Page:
A prediction

I have acquired a huge backlog of things to write about, which ironically is more paralyzing than enabling. All sorts of drafts and re-writes are rolling around in my head, and I hope to have this blog up and running again with semi-regular posts in short order. Thank you for your patience.

In the mean time, I leave you with this quick prediction. With so much environmental, economic, and political uncertainty in the world right now, it’s hard to know where anything is headed. I can, however, confidently foresee the following. Having now endorsed not just one, but two Liberal leaders as prime minister, Jack Layton will oppose his own inclusion in the next televised leaders’ debate. You heard it here first.

2 thoughts on “A prediction

  1. Yes, making ill considered pacts and alliances can have devastating long term affects on one’s credibility, and a party’s fortune, as you point out. Even touting potential coalition senate seats can lead to the Gov’t accelerating efforts to fill the vacant 18 seats, and proroguing parliament.

    Say, did you happen to catch last night’s “most watched political panel” – At Issue? What did you make of this discussion, transcribed below:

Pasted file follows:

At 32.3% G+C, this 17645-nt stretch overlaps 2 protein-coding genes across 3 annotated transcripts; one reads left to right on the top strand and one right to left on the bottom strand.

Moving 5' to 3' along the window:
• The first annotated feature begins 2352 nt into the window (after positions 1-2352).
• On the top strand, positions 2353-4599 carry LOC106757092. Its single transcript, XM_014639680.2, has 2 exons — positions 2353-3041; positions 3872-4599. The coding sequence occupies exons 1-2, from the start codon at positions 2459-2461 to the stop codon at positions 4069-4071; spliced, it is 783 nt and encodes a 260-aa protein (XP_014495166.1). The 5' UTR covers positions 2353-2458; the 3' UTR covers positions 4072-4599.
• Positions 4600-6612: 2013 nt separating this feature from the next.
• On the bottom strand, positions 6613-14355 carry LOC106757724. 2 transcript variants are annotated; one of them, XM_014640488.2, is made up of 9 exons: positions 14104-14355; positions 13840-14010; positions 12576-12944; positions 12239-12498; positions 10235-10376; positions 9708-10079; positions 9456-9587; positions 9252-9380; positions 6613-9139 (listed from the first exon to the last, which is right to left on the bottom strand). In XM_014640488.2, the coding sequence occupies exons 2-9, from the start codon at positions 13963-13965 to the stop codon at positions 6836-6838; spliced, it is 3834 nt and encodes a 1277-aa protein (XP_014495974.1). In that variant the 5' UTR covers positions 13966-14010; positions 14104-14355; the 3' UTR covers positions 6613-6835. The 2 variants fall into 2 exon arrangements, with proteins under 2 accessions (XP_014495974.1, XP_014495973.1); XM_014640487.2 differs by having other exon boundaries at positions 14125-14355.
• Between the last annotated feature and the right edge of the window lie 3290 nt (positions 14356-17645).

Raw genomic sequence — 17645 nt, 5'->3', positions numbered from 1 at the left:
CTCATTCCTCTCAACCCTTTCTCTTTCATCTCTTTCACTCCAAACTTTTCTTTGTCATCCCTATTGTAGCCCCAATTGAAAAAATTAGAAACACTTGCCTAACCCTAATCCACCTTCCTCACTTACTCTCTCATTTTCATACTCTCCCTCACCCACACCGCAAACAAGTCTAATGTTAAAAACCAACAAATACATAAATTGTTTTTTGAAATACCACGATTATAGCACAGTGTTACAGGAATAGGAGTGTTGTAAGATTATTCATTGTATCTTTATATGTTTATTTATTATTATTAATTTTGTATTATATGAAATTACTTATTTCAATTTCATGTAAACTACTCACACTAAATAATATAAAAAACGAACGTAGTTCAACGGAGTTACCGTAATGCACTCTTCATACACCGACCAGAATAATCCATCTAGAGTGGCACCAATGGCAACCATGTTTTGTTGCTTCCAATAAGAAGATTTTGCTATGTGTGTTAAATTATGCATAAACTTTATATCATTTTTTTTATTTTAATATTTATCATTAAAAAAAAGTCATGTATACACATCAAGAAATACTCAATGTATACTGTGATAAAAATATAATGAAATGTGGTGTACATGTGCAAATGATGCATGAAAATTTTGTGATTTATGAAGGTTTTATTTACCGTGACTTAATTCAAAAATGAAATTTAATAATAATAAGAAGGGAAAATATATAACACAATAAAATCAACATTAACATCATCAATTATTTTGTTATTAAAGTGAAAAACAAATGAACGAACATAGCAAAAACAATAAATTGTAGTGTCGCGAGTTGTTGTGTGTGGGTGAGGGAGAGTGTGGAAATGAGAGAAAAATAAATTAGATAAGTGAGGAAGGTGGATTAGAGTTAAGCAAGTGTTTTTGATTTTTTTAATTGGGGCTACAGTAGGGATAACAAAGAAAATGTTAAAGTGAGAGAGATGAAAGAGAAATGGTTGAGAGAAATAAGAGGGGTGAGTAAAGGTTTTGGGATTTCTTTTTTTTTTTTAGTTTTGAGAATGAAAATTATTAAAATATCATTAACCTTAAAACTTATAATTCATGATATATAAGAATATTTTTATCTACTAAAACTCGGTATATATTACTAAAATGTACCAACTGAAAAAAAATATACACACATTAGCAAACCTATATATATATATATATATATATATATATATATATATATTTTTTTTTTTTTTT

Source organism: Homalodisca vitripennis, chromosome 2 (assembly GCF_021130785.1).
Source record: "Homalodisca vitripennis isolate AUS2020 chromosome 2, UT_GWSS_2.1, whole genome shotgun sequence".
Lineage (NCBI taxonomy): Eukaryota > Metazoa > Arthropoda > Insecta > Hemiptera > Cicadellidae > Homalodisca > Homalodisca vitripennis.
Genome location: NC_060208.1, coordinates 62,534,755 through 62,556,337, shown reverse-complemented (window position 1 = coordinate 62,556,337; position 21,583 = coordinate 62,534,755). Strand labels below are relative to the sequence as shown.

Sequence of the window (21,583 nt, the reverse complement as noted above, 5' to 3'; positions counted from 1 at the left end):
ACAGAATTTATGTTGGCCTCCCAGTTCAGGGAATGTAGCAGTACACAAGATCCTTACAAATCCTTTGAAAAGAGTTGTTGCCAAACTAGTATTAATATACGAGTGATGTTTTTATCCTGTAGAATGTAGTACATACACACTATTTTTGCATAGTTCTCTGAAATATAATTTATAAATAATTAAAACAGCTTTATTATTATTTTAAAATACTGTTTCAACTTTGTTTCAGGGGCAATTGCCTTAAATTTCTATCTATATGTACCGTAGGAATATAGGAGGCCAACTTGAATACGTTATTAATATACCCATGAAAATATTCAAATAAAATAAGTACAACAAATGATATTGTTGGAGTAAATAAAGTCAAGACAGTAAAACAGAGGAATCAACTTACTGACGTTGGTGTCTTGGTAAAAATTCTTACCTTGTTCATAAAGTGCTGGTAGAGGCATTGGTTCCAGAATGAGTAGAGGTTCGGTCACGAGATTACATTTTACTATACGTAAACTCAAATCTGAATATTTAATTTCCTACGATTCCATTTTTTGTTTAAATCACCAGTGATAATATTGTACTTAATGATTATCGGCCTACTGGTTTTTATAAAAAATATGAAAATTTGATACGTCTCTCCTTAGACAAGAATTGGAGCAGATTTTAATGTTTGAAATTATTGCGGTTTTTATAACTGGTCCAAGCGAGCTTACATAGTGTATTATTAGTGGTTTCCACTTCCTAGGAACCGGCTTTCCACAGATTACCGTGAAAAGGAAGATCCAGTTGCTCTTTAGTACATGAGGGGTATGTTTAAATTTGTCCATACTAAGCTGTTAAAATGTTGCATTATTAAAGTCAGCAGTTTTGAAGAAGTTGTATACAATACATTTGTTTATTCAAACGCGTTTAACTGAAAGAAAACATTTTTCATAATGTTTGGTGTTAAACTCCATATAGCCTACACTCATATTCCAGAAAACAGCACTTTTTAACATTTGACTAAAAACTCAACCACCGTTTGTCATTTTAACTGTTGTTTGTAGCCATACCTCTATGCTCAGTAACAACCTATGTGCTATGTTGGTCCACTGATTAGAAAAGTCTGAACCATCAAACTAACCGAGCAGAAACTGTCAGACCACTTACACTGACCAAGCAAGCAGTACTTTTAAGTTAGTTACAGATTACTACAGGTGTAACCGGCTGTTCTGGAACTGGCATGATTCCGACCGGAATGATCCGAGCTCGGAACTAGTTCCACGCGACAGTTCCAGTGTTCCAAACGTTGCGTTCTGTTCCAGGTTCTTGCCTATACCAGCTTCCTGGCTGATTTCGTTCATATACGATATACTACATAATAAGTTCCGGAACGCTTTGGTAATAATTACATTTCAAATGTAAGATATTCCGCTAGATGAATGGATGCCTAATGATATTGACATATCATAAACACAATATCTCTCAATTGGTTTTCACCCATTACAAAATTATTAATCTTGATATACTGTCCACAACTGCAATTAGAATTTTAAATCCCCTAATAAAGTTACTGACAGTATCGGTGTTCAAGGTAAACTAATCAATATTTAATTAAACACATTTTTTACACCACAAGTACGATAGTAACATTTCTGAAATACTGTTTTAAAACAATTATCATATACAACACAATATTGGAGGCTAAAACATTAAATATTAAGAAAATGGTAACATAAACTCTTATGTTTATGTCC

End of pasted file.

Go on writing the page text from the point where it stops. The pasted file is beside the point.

Peter Mansbridge: OK, the reverse question, “the Worst Political Play of the Year”, Chantal.

    Chantal Hebert: Oh, there are so many to choose from…

    Peter Mansbridge: Yeah, aren’t there?

    Rex Murphy : Yeah there are.

    Chantal Hebert: …including what triggered this parliamentary crisis, so, but I’ll go for long term and the environment – Stephane Dion’s decision to go into an election on the green tax: a) because he couldn’t carry it off, but b) because he killed the green tax by doing it, and it was a reckless decision. He wasn’t ready to do it, and the Liberals also showed that they were not able to articulate a program on the environment. They used the green tax to go in all kinds of low Liberal pet project directions, and what they leave is a legacy, and with Stephane Dion the legacy is, is that the green tax, to all intents and purposes, its become a dirty word in Canadian politics.

    Peter Mansbridge: A party policy that disappeared literally overnight.

    Chantal Hebert: It was defensible, it…

    Allan Gregg: …it’s a disgrace, it will not come back in the next two years.

    Chantal Hebert: well…, no, it’s tarred now, and it’s gone, and it needn’t have happened. There was plenty of advanced warnings. I think, over the long term, that was probably the Worst Political Play.”

    Thank goodness the GPC has, and is well known for other policies, other than the environment and a carbon tax. Unfortunately, many are even more left wing than “low Liberal pet project directions”.

    Expect the GPC party marginalization to continue with a new liberal leader, Ignatieff.

    That’s what happens when you blindly put all your eggs in one ill considered basket.

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